Study: Hotel Guest Satisfaction at an All-Time High
Hotel guest satisfaction is at an all-time high, according to the J.D. Power 2015 North America Hotel Guest Satisfaction Index Study.
The 19th annual study, released Wednesday, measured guest satisfaction across eight hotel segments, while ranking hotel brands by segment.
The overall satisfaction score among all segments was 804, up 20 points from 2014. It’s the first time in the study's history that satisfaction has surpassed the 800-point mark.
The hotel brands most responsible for the high score include Ritz-Carlton (ranked best among luxury brands), Omni Hotels & Resorts (upper-upscale), Hyatt Place (upscale), Drury Hotels (upper midscale, ninth year in a row), Wingate by Wyndham (midscale), Microtel Inn & Suites by Wyndham (economy/budget, third year in a row), Homewood Suites by Hilton (upper extended stay, third year in a row) and Candlewood Suites (extended stay, second consecutive year).
The study’s guest satisfaction score—calculated on a 1,000-point score—is predicated on seven key factors: reservation; check-in/check-out; guest room; food and beverage; hotel services; hotel facilities; and cost and fees.
According to the study, there was a 20 percent reduction in guest complaints from 2014, the lowest incidence since 2006.
One of the greatest factors in the change?
Staff members smiled more.
According to the study, there was a 50 percent reduction in the average number of problems guests experienced when they were greeted with a smile by staff members “all the time,” compared to just “sometimes.”
And while solving problems is undoubtedly important in keeping guest satisfaction high, it’s even more important to prevent problems from occurring in the first place. When guests “strongly disagreed” that staff members anticipated their needs, the average satisfaction score was 602. When guests “strongly agreed” staff members anticipated their needs, the average satisfaction score shot up 310 points to 912 (a nearly perfect score).
“Hotels that proactively meet guest needs have the ability to create a positive guest experience,” said Rick Garlick, global travel and hospitality practice lead at J.D. Power, via a release. “While service recovery is extremely important in the hotel industry, it’s most effective when the entire guest experience is a positive one. Hotel staff members need to maintain a proper balance between proactively addressing needs and responding to problems effectively. Doing so can help guests feel good about their selection of the hotel brand and increase the likelihood they will return for another stay or recommend it to others.”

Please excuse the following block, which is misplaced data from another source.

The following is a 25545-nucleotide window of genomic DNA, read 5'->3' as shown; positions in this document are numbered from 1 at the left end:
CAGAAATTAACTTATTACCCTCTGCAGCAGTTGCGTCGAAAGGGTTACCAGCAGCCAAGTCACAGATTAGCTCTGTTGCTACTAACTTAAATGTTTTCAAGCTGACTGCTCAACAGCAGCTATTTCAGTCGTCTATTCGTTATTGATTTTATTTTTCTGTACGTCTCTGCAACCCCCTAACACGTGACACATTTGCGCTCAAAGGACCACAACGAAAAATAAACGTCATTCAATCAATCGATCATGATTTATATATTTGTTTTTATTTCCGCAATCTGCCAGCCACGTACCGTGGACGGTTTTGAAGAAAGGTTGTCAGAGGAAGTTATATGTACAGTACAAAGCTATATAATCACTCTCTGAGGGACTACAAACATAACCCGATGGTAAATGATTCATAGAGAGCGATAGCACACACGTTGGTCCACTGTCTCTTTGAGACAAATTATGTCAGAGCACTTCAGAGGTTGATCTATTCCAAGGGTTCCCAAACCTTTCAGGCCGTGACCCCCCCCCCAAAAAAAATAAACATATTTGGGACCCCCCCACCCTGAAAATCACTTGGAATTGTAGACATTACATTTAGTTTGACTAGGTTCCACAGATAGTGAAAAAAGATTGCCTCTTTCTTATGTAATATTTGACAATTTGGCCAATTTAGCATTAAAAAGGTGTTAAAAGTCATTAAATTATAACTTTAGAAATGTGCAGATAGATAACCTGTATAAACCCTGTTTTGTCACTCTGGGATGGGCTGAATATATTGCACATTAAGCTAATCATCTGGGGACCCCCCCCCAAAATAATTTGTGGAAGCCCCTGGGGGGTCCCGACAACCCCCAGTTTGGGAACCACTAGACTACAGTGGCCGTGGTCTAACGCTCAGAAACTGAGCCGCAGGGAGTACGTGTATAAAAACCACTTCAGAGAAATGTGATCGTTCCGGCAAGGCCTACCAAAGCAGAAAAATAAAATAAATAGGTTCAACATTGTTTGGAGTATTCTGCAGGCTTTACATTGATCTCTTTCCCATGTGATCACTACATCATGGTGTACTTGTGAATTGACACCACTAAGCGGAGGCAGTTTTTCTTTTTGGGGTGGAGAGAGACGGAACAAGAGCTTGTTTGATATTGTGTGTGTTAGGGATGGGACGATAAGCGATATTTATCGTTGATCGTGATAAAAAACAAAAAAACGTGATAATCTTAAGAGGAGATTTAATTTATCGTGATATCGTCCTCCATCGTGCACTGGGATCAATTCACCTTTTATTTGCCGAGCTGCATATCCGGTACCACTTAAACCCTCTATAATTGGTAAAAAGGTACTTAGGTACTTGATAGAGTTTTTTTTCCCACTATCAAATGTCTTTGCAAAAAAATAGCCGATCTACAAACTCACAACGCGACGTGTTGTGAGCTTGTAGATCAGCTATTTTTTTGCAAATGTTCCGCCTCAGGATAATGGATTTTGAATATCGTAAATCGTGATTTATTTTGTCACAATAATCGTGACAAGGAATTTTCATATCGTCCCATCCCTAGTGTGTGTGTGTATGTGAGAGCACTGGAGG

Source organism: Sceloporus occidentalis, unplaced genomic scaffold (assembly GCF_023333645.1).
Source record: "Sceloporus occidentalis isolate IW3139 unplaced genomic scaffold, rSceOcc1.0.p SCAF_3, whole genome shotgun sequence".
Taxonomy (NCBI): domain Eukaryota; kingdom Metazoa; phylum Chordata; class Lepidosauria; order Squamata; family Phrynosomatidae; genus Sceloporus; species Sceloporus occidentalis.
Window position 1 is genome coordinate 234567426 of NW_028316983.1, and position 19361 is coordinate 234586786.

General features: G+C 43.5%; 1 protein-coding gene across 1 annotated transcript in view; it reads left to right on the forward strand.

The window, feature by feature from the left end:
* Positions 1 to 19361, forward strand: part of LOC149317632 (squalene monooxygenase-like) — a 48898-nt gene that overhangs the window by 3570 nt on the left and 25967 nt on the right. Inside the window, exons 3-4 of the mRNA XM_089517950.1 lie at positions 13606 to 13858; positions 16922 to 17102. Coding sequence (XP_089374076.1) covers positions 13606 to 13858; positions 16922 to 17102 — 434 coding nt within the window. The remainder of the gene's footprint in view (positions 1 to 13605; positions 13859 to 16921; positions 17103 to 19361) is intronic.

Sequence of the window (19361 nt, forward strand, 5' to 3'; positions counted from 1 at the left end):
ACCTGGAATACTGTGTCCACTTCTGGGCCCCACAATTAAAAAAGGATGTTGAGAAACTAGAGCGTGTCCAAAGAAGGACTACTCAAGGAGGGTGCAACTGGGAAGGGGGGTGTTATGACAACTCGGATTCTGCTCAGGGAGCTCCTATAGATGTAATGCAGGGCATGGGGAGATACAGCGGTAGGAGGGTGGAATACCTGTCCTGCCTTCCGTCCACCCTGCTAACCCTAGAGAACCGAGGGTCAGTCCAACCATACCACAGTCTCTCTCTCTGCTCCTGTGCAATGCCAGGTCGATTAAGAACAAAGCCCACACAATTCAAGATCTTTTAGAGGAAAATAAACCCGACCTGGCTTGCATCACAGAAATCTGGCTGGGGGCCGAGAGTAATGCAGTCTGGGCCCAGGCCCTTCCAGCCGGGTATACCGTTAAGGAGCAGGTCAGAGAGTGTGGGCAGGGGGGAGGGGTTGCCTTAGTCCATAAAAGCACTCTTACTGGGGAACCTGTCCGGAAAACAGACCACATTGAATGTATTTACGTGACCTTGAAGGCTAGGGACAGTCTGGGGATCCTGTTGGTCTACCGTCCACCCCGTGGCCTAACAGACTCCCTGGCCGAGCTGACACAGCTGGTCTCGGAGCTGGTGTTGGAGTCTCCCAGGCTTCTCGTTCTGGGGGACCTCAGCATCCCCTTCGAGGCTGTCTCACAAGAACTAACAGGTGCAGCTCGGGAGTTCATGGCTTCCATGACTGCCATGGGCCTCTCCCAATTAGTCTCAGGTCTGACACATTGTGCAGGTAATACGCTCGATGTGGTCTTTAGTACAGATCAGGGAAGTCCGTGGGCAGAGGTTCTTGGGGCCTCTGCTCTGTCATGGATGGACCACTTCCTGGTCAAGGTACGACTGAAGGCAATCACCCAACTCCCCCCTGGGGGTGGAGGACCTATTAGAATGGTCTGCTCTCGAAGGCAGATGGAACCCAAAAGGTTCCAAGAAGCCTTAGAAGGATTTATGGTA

Guest satisfaction has a way of spreading quickly via word-of-mouth, too. Four in five hotel guests who were “delighted” with their experience (rated it 10 out of 10) said they “definitely will” recommend the brand to a friend, relative or colleague.
Two in three guests “definitely will” stay at the hotel again if they were “delighted” with the experience, compared to only 4 percent of those who are “disappointed.”
It’s also important to note that how a guest books a hotel room can pre-determine their satisfaction. More than half (56 percent) of guests who researched hotels based on how they meet their needs ultimately said the brand was “perfect for them.” On the other hand, only 15 percent of guests who booked primarily based on price said the brand was “perfect for them.”
The 2015 North America Hotel Guest Satisfaction Index Study is based on responses gathered between June 2014 and May 2015 from more than 62,000 guests in Canada and the United States who stayed at a hotel in North America between May 2014 and May 2015.
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